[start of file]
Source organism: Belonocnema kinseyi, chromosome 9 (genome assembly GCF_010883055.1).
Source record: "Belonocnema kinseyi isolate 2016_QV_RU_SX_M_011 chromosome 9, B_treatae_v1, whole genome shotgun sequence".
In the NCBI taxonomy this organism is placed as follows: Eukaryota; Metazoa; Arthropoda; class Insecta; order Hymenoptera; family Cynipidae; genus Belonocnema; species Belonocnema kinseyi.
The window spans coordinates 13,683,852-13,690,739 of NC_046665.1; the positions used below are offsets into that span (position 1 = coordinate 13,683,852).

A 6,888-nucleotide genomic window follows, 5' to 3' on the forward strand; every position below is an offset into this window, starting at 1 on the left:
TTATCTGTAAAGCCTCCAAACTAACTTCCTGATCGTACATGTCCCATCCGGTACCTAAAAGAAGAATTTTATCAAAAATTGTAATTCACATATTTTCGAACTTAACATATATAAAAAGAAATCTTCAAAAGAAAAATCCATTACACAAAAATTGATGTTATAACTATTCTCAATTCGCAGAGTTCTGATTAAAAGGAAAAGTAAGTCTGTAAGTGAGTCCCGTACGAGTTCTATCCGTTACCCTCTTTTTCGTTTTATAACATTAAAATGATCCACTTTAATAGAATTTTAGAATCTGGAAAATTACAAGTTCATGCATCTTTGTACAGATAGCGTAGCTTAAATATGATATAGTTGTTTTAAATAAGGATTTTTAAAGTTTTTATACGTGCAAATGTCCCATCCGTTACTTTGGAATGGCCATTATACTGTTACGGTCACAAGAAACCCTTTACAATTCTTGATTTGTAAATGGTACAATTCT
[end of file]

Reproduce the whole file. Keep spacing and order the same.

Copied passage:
Source organism: Belonocnema kinseyi, chromosome 9 (genome assembly GCF_010883055.1).
Source record: "Belonocnema kinseyi isolate 2016_QV_RU_SX_M_011 chromosome 9, B_treatae_v1, whole genome shotgun sequence".
In the NCBI taxonomy this organism is placed as follows: Eukaryota; Metazoa; Arthropoda; class Insecta; order Hymenoptera; family Cynipidae; genus Belonocnema; species Belonocnema kinseyi.
The window spans coordinates 13,683,852-13,690,739 of NC_046665.1; the positions used below are offsets into that span (position 1 = coordinate 13,683,852).

A 6,888-nucleotide genomic window follows, 5' to 3' on the forward strand; every position below is an offset into this window, starting at 1 on the left:
TTATCTGTAAAGCCTCCAAACTAACTTCCTGATCGTACATGTCCCATCCGGTACCTAAAAGAAGAATTTTATCAAAAATTGTAATTCACATATTTTCGAACTTAACATATATAAAAAGAAATCTTCAAAAGAAAAATCCATTACACAAAAATTGATGTTATAACTATTCTCAATTCGCAGAGTTCTGATTAAAAGGAAAAGTAAGTCTGTAAGTGAGTCCCGTACGAGTTCTATCCGTTACCCTCTTTTTCGTTTTATAACATTAAAATGATCCACTTTAATAGAATTTTAGAATCTGGAAAATTACAAGTTCATGCATCTTTGTACAGATAGCGTAGCTTAAATATGATATAGTTGTTTTAAATAAGGATTTTTAAAGTTTTTATACGTGCAAATGTCCCATCCGTTACTTTGGAATGGCCATTATACTGTTACGGTCACAAGAAACCCTTTACAATTCTTGATTTGTAAATGGTACAATTCT